Bonnie Berry. Encyclopedia of Gender and Society. Editor: Jodi O’Brien. Volume 1. Thousand Oaks, CA: Sage Publications, 2009. 

The term colorism refers to the biased treatment of individuals based on their skin color and can occur interracially (similar to race bias) or intraracially (with members of the same race expressing bias against fellow members based on skin color). Colorism also refers to other identifiable racial features, such as hair texture, lip shape, nose shape, eye shape, and eye color. Like gender, skin color and related phenotypical features are readily visible traits that designate minority or majority status. Other minority statuses are not necessarily visible and thus not immediately identifiable: ableism, lesbianism, religious affiliation, social class, criminal status, and so on. The visibility of a minority trait, racial identity in this case, is key since it almost automatically invites a public response that can be experienced as bias. This entry explores the compounded effects of colorism and sexism.

Colorism: Past and Present

Historically, colorism derives from notions of supremacy, with white Northern European standards being the “ideal” against which all others are measured. For the most part, white Northern European features have been and are favored over “colored” (e.g., African, Asian, Indian) features. In short bursts, as in the 1960s and 1970s, darker skin color was revered among some progressive Americans in movements celebrating ethnic identity, as seen in the “Black is Beautiful” and “la Raza” movements. This cohesiveness, evident in prideful movements, served to unify ethnic groups, sometimes to the degree that light-skinned coethnics were viewed by some as inferior, their skin color being evidence of mixed-race ancestry. This type of intraracial colorism, as with interracial colorism, is also a form of racial bias.

With regard to women of color specifically and the effects of intraracial colorism, Margaret Hunter examines the advantages and disadvantages of light skin. Although light skin is considered a social advantage, Hunter explains the obscure disadvantages of light skin among colored peoples, with such skin tones representing a suspected absence of racial consciousness. Lighter-colored African Americans and Mexican Americans are often rejected by their own ethnic communities. Valid or not, a judgment of ethnic inauthenticity prevails, resulting in attitudes that the lighter-colored ethnic members are not “Chicano enough” or “black enough.”

In some respects, colorism in the United States may be seen as having “come a long way” and in some ways not. In the early 20th century, the United States experienced a eugenics movement that sought to eliminate people of color largely by denying them reproduction. Prejudicial strategies such as eugenics have been replaced by subtler forms of colorism. For example, for as long as it has existed, the Miss America beauty pageant has been viewed by some as principally having to do with race, gender, and the U.S. national culture as a “commodity culture.” More recently, overtones of objectification and exploitation of women, racism, and reactionary nationalism represented in the pageant have become complicated by the participation of increasing numbers of nonwhite contestants. In an increasingly multiethnic and multiracial society such as the United States, beauty pageants may be seen as enforcing dominant, universal norms of beauty, juxtaposing white women against “the other” (nonwhite) women. African American women did not participate in the pageant until 1970 and did not win until 1984. In the meantime, they straightened their hair and tried to “pass” for white. Some critical observers have suggested that the inclusion of women of color into beauty pageants creates an idea of tolerance while simultaneously underscoring white beauty standards. In other words, by allowing participants of color, the contest appears to observe equal opportunity; nonetheless, minority participants are most likely to qualify if they have European facial features and “good hair” (meaning straight and smooth).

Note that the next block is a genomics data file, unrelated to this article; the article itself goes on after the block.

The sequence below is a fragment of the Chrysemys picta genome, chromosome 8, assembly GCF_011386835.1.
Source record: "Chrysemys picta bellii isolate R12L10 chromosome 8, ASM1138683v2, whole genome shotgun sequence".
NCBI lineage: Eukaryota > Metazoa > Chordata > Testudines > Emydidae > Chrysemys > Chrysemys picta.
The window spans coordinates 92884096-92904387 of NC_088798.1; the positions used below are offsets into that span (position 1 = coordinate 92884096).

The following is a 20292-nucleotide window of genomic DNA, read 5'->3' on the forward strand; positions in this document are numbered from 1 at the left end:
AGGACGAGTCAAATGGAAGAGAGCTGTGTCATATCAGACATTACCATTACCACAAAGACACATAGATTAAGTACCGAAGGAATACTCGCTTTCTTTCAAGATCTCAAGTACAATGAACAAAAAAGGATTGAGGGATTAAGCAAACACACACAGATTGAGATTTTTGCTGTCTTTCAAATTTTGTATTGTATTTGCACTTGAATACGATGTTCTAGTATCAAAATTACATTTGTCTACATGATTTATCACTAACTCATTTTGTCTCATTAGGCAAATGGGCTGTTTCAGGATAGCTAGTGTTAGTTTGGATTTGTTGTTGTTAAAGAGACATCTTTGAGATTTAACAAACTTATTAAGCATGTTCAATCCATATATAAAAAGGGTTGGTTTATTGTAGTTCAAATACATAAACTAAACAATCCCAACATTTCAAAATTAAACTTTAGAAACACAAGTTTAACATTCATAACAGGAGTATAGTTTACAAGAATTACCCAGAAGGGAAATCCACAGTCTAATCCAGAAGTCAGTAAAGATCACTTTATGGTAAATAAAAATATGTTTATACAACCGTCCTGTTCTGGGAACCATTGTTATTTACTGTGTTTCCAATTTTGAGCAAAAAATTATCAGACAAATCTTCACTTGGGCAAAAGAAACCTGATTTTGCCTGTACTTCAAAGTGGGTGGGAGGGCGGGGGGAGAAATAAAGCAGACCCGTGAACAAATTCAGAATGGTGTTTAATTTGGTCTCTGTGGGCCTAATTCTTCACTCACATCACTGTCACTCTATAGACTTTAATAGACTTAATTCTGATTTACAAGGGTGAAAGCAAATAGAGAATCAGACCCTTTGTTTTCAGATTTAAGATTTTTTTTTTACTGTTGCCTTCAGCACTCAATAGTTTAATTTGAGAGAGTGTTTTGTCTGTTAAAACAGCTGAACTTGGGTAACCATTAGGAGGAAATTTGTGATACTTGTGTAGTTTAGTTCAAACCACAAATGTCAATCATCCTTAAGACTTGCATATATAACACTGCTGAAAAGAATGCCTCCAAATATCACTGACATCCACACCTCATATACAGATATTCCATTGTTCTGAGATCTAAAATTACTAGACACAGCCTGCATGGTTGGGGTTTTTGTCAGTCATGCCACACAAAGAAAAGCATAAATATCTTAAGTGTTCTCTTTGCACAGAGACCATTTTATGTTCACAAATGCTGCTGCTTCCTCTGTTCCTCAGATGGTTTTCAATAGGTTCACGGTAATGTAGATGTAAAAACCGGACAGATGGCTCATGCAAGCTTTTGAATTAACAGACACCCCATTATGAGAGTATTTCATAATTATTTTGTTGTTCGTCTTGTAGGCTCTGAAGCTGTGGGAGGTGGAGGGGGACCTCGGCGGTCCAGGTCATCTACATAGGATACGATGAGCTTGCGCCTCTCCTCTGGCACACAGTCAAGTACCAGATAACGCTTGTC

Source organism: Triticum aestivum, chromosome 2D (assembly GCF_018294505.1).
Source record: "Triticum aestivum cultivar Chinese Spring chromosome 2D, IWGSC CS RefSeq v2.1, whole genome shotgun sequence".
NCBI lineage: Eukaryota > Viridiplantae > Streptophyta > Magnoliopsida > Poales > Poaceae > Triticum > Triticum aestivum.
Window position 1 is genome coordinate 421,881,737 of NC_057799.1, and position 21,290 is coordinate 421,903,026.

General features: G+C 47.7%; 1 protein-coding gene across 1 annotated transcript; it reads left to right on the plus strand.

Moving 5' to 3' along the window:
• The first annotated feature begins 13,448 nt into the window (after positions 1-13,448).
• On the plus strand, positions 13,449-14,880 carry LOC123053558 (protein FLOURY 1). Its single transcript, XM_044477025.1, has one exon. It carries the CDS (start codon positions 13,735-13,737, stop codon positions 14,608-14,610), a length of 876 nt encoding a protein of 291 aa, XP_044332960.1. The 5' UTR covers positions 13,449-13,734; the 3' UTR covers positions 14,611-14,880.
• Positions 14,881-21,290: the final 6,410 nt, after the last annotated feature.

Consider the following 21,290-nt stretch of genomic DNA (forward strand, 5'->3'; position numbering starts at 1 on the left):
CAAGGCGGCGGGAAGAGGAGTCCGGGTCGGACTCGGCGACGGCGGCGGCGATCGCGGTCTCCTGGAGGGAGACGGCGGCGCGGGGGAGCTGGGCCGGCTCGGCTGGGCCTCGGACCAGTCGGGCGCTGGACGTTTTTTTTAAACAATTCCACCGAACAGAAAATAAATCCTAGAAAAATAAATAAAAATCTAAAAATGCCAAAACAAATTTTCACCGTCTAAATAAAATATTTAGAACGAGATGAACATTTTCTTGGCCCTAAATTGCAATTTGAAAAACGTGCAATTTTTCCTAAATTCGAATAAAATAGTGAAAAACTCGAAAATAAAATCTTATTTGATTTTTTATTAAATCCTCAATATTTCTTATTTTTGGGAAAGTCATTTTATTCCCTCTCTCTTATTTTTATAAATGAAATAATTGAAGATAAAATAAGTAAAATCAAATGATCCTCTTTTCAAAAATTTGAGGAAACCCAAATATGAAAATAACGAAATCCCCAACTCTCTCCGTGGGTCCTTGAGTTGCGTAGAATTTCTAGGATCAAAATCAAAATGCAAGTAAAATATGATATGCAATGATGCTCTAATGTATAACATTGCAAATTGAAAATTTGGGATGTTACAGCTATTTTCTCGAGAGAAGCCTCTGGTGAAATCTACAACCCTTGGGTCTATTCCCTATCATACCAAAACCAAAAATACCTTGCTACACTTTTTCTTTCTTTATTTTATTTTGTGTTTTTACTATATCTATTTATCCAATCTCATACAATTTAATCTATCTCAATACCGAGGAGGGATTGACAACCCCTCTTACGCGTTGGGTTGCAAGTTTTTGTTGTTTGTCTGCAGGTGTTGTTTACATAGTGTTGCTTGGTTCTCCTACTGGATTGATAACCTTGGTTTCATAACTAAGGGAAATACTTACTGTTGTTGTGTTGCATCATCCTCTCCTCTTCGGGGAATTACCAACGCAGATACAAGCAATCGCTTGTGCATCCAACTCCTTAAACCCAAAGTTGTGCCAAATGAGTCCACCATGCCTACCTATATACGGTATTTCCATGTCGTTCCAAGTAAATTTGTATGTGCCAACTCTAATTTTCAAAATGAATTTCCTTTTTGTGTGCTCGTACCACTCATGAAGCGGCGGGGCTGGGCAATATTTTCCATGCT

Colorism and Social Prospects: The Impact of Color on Social Opportunity

Marriage is one means, in addition to employment, of advancing oneself socially and gaining access to social power. As will be discussed, Asian women, more than men, undergo leg-lengthening and eyelid surgeries to be taller and more Caucasian looking. Women of color are more likely to lighten their skin to attract a financially secure marriage and a good job. Iranian, African American, Jewish, and Asian women have their noses reshaped to land better jobs and marriage partners. African American women have their lips reshaped for greater acceptability.

Marriage Market